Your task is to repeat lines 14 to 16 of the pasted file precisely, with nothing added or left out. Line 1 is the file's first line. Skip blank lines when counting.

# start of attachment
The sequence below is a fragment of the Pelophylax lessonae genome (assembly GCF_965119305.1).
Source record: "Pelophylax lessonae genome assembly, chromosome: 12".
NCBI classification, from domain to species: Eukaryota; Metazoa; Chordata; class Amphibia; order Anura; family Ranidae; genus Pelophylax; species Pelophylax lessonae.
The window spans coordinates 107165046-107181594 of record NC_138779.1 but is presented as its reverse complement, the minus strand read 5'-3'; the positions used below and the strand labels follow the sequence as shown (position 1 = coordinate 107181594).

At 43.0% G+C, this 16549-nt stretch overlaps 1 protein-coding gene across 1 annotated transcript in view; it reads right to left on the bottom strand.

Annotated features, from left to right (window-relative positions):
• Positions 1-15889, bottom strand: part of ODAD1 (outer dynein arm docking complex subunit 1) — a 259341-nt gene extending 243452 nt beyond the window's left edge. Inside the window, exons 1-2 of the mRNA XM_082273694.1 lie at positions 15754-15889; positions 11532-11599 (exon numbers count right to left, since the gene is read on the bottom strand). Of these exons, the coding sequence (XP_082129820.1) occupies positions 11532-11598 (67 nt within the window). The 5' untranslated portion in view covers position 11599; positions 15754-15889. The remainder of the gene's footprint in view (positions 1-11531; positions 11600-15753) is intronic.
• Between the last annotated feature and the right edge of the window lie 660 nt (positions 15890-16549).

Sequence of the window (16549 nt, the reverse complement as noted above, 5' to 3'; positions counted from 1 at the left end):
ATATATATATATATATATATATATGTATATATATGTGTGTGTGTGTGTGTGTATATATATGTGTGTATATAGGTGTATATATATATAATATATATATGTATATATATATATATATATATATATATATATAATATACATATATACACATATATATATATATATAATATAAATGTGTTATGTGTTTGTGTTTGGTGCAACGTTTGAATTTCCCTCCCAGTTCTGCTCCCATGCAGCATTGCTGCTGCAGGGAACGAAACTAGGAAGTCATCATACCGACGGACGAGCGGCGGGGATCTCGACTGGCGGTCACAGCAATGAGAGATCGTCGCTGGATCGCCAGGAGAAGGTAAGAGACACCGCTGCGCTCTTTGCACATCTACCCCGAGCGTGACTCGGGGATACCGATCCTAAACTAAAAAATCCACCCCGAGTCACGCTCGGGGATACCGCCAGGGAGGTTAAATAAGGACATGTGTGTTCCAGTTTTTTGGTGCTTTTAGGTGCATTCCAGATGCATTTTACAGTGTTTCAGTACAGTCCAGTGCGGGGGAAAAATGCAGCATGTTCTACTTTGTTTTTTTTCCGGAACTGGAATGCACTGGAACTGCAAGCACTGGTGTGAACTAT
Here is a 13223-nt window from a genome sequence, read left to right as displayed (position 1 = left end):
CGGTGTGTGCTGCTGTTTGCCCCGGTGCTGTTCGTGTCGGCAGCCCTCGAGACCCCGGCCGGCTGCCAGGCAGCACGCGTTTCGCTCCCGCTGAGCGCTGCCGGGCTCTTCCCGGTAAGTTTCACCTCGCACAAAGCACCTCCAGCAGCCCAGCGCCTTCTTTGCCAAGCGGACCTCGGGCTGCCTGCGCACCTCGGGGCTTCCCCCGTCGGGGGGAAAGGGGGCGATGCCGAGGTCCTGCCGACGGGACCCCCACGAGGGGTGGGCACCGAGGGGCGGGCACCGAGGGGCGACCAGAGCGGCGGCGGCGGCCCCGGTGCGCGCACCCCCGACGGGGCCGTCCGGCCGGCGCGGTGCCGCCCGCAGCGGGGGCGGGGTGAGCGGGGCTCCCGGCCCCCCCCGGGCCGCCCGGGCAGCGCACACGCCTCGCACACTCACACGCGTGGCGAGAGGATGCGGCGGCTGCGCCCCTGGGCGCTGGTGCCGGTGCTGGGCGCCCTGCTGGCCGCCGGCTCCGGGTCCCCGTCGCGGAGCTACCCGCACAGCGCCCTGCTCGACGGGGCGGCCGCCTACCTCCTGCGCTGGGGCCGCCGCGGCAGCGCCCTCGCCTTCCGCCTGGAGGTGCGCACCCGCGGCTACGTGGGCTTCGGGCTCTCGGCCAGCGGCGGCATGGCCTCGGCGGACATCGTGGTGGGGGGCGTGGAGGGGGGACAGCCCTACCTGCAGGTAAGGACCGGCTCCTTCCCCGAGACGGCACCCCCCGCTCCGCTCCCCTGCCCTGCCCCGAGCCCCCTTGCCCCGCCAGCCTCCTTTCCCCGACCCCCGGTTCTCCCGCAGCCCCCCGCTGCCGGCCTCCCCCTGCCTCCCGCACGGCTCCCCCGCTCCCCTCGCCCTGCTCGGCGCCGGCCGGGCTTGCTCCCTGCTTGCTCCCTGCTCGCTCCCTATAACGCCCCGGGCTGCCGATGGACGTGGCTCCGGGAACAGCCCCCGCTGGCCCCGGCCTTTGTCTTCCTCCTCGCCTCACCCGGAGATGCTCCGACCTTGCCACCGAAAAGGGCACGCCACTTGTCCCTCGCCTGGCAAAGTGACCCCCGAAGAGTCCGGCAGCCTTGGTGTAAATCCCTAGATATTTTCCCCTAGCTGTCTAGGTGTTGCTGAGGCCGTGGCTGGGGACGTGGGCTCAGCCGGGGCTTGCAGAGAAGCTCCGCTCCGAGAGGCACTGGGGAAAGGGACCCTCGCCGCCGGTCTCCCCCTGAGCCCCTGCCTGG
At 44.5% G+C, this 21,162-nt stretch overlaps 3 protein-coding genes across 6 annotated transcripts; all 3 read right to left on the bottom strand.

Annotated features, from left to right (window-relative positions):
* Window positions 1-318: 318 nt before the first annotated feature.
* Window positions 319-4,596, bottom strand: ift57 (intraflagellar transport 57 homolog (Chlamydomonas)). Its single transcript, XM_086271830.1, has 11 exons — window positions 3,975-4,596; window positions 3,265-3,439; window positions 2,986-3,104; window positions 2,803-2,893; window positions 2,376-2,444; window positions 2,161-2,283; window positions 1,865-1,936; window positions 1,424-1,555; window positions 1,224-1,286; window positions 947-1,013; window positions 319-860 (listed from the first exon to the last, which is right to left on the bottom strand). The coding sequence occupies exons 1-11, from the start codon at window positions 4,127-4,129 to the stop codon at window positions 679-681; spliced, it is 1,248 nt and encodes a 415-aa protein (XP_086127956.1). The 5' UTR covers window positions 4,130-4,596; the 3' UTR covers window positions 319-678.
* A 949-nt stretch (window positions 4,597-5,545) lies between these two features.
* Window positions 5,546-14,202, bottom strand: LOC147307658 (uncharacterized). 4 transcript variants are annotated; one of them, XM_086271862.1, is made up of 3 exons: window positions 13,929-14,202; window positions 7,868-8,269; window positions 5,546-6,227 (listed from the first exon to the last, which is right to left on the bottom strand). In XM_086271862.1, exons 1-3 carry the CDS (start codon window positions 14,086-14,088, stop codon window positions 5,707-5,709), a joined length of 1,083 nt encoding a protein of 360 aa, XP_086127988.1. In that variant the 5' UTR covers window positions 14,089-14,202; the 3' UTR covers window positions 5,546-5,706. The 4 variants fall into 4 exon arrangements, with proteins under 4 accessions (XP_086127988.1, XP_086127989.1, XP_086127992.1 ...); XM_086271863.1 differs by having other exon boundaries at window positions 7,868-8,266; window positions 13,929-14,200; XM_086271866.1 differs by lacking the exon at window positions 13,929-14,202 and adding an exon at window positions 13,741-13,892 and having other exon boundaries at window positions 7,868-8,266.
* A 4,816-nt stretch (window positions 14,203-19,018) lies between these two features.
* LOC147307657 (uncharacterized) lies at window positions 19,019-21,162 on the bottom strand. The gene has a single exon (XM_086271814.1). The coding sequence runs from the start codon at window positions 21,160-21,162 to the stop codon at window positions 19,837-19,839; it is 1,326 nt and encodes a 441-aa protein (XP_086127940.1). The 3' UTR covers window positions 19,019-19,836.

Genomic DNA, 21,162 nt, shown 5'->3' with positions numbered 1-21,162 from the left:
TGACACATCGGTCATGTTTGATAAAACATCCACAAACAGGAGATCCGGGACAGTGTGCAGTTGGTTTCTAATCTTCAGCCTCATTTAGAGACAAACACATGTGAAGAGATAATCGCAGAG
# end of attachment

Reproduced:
Annotated features, from left to right (window-relative positions):
* Window positions 1-318: 318 nt before the first annotated feature.
* Window positions 319-4,596, bottom strand: ift57 (intraflagellar transport 57 homolog (Chlamydomonas)). Its single transcript, XM_086271830.1, has 11 exons — window positions 3,975-4,596; window positions 3,265-3,439; window positions 2,986-3,104; window positions 2,803-2,893; window positions 2,376-2,444; window positions 2,161-2,283; window positions 1,865-1,936; window positions 1,424-1,555; window positions 1,224-1,286; window positions 947-1,013; window positions 319-860 (listed from the first exon to the last, which is right to left on the bottom strand). The coding sequence occupies exons 1-11, from the start codon at window positions 4,127-4,129 to the stop codon at window positions 679-681; spliced, it is 1,248 nt and encodes a 415-aa protein (XP_086127956.1). The 5' UTR covers window positions 4,130-4,596; the 3' UTR covers window positions 319-678.